Brad Kell of Benton, Kentucky, has plenty of accolades on his home waters of Kentucky Lake, but this past weekend he took his career to the next level. Rolling five hours down the road for the Phoenix Bass Fishing League Presented by T-H Marine Regional on Norfork Lake – a place he’s only fished a handful of times in his life – Kell put together a solid three days of fishing to tally 34 pounds, 15 ounces and claim the Regional win. For the win, Kell earned a Phoenix 819 Pro bass boat with a 200-horsepower Mercury outboard, plus an extra $11,000.
While Kell is a far cry from a Norfork local, he’s certainly no stranger to the area.
“I’ve been to the area quite a few times as a kid,” Kell said. “But I’ve always been down there trout fishing on the Norfork and White rivers. I’ve been down to [Norfork] for half days of bass fishing in some Bass Cat tournaments, but this was the first week I’ve spent full days bass fishing on it.”
The slight bit of experience Kell had from Norfork has been later in the fall, so when he started practice he knew a topwater might be the way to go.
“I caught ‘em pretty good on a topwater my first day of practice and covered my hooks up after I sent my wife some pictures of like 13 pounds to tell her it was going pretty good,” Kell said. “It rained the next day and I thought I’d kill ‘em again on a topwater and it didn’t happen. I knew then that it wasn’t going to hold up.
“So I started looking for brush piles and in two hours I found two of the biggest schools of bass I’ve ever found in my life, and I have found some on Kentucky Lake that had 400 or 500 in it. These schools were that size, but just smaller than a normal Kentucky Lake bass. There were some brush piles involved where they set up, but otherwise, it was just a good old drop off.”
After discovering two mega schools, Kell was uneasy about what tournament day would bring, as most any tournament angler would be. When things got rolling on Day 1, it didn’t take long for Kell to start putting on a show.
“The first day I was boat 99 and pulled in a nervous wreck,” Kell said. “I was thinking someone else found those schools, but I also wasn’t sure anyone was doing what I was doing. Well, I pull in there and the guy that finished fourth, Brien Vaughn, was there too. I caught probably 100 in front of him, which I didn’t really want to do, but I’d rather I catch them than he did. Most of them were just keepers, plus I still had my other school I could go to.”
Weighing 11-8 on Day 1 to sit in 10th, Kell picked up right where he left off on Day 2 after a two-hour fog delay.
“I went to my second area on Day 2 and they were there, but I didn’t catch them as good,” Kell said. “I felt good though because I had 12 pounds with the fog delay and the shallow water guys just didn’t catch them.”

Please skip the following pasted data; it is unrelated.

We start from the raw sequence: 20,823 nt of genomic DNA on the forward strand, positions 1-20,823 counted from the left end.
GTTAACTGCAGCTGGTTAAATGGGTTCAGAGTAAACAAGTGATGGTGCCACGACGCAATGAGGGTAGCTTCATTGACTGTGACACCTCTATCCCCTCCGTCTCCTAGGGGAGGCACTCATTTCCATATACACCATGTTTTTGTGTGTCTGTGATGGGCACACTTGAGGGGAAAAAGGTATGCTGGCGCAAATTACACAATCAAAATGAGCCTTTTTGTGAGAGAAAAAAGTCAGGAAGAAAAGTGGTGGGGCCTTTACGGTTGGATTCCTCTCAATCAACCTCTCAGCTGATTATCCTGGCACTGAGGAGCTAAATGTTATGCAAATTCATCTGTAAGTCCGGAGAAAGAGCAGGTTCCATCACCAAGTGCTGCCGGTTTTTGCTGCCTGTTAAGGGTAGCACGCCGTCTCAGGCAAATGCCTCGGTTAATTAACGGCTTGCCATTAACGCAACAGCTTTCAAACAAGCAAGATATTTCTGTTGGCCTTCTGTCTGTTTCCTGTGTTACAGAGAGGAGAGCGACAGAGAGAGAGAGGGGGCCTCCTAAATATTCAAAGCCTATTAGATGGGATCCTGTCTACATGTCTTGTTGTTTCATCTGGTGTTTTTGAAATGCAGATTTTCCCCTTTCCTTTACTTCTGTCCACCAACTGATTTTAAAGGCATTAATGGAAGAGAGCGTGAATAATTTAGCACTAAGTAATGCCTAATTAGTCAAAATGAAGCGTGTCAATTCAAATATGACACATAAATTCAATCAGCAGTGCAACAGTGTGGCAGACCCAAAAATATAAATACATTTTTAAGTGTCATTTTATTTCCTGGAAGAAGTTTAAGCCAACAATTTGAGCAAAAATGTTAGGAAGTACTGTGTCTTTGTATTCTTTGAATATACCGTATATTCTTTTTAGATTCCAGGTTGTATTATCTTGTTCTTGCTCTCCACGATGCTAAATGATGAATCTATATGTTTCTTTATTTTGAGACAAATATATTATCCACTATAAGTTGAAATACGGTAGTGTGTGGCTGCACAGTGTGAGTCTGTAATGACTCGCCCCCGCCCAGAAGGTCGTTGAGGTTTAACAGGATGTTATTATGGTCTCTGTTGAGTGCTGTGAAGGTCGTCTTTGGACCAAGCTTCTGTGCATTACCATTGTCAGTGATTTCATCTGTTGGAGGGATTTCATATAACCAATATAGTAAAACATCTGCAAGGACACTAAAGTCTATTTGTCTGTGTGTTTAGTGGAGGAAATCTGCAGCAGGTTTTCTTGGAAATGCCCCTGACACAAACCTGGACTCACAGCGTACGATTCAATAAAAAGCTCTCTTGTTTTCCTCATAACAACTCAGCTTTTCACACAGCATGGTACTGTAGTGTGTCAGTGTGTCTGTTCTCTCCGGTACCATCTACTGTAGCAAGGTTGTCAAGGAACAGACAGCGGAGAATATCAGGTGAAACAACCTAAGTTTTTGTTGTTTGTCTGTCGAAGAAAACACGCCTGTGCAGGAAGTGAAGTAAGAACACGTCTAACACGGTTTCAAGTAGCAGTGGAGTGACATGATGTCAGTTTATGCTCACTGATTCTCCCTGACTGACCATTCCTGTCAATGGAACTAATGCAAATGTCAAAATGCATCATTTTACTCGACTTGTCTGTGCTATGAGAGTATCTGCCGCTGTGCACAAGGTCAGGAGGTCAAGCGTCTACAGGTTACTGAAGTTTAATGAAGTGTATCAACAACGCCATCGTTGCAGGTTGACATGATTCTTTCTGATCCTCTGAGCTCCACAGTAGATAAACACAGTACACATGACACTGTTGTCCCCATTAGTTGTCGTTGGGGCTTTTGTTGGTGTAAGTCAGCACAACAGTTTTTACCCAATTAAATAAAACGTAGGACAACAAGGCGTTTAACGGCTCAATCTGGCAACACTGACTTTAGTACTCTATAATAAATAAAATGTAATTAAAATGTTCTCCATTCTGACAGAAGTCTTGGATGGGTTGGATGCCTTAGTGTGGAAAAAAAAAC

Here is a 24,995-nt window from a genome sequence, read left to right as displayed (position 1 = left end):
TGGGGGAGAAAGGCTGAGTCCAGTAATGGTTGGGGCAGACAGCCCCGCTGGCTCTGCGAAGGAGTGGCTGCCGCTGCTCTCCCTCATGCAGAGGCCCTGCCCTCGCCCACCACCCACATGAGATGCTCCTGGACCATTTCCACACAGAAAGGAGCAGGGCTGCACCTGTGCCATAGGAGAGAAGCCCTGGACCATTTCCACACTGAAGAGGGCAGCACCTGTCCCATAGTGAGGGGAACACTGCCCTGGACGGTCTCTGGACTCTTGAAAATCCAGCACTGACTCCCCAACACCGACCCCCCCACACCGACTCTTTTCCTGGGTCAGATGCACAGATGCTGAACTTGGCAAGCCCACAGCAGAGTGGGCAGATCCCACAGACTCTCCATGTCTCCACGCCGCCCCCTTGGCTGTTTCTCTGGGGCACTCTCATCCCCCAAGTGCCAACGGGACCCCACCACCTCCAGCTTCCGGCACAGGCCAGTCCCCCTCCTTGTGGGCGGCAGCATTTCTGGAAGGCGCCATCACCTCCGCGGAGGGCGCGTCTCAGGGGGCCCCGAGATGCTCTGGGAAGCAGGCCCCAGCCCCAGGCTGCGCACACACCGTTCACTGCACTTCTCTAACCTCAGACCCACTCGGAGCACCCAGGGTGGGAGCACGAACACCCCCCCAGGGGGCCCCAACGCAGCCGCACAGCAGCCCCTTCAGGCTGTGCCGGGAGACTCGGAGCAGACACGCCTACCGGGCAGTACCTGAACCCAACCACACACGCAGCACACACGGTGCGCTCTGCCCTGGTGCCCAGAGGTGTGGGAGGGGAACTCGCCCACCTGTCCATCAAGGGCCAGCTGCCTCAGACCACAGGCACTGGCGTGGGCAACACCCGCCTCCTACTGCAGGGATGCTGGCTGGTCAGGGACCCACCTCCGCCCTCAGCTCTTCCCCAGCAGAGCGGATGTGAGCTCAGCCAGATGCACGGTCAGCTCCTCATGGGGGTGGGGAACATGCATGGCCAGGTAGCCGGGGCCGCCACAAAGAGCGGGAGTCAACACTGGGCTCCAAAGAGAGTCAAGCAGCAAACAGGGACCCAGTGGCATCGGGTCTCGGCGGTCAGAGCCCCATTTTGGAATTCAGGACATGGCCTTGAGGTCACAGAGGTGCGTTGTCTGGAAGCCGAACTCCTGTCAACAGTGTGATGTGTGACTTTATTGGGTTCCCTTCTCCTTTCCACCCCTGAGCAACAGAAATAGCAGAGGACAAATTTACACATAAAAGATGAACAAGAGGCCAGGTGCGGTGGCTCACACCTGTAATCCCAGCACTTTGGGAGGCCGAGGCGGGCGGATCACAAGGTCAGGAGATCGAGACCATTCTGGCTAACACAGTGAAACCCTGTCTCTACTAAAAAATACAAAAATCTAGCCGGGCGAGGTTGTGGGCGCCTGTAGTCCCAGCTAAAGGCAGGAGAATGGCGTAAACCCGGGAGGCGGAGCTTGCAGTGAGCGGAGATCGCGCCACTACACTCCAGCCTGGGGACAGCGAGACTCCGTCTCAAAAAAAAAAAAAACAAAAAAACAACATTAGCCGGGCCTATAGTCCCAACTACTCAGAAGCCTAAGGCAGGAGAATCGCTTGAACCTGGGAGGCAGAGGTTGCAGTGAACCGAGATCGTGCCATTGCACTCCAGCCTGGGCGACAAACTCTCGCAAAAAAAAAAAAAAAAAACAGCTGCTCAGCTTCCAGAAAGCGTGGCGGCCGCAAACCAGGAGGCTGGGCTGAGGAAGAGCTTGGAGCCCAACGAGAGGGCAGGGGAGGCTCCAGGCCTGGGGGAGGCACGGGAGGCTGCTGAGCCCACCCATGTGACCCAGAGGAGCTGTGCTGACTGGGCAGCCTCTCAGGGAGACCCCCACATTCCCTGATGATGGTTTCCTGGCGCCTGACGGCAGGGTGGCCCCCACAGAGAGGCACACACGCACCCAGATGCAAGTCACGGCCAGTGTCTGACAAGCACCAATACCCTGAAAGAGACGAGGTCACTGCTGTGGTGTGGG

Taking the lead after Day 2, Kell went back to his second school on the final day, but things weren’t going as smoothly.
“I was stressing on the final day because I culled the wrong fish twice,” he said. “I was catching them so fast and they all looked identical, but I was culling the wrong fish. Around noon I started thinking I should have more weighed than I did and when I looked in the livewell I still had one that weighed 1-7.
“I got my plug hung in a brushpile and I was shaking it when I got right on top of it and a 2 ½- or 2 ¾-pounder ate it and I flipped it in the boat and that’s when I knew some things you can’t stop from happening.”
To target his schools of fish, which were in anywhere from 13 to 22 feet of water, a Strike King 6XD and 10XD did the heavy lifting for Kell throughout the tournament. He also caught several fish on a Mark Kirby spinnerbait and a ¾-ounce All Terrain Tackle jig with a Strike King Rage Craw trailer, with his two biggest fish coming on a 5-inch Ignite Swimbait.
With this being just his second season fishing the LBL Division, Kell has made the Regionals two years running. Though he’s late to the party, he’s happy to finally have accomplished one of his fishing goals.
“This feels great,” Kell said of his win. “When the fishing went downhill on Kentucky Lake I knew this would be the time to go try and make the All-American. I’m 43 and I started fishing [BFLs] when I was 41, so this was the time to do it. My kids are old enough, my wife is super supportive, so I started fishing [with MLF].
“I was worried I wouldn’t even make the Regional this year because I didn’t fish the Super Tournament because I fished a tournament with my buddy on Old Hickory, and I knew I couldn’t fish the Wild Card because it’s too late in the year and I’d be deer hunting. But everything worked out perfectly. It just fell into place and I think I might fish the Toyota Series next year and see how that goes.”
1. Brad Kell – 34 – 15 (15) – $61,000
2. Connor Cunningham – 32 – 08 (15) – $10,500 (includes $500 Phoenix Bonus)
3. Drew Tabor – 32 – 07 (15) – $5,000
4. Brien Vaughn – 31 – 02 (15) – $3,000
5. David Rice – 30 – 14 (15) – $2,000
6. Brad Jelinek – 29 – 00 (15) – $1,800
7. Corey Cook – 28 – 08 (13) – $1,600
8. Wesley Rogers – 28 – 07 (15) – $1,400
9. Michael Harlin – 28 – 05 (15) – $1,200
10. Kyle Presley – 27 – 09 (12) – $1,000
The top six boaters and Strike King Co-Anglers qualified for the 2022 All-American.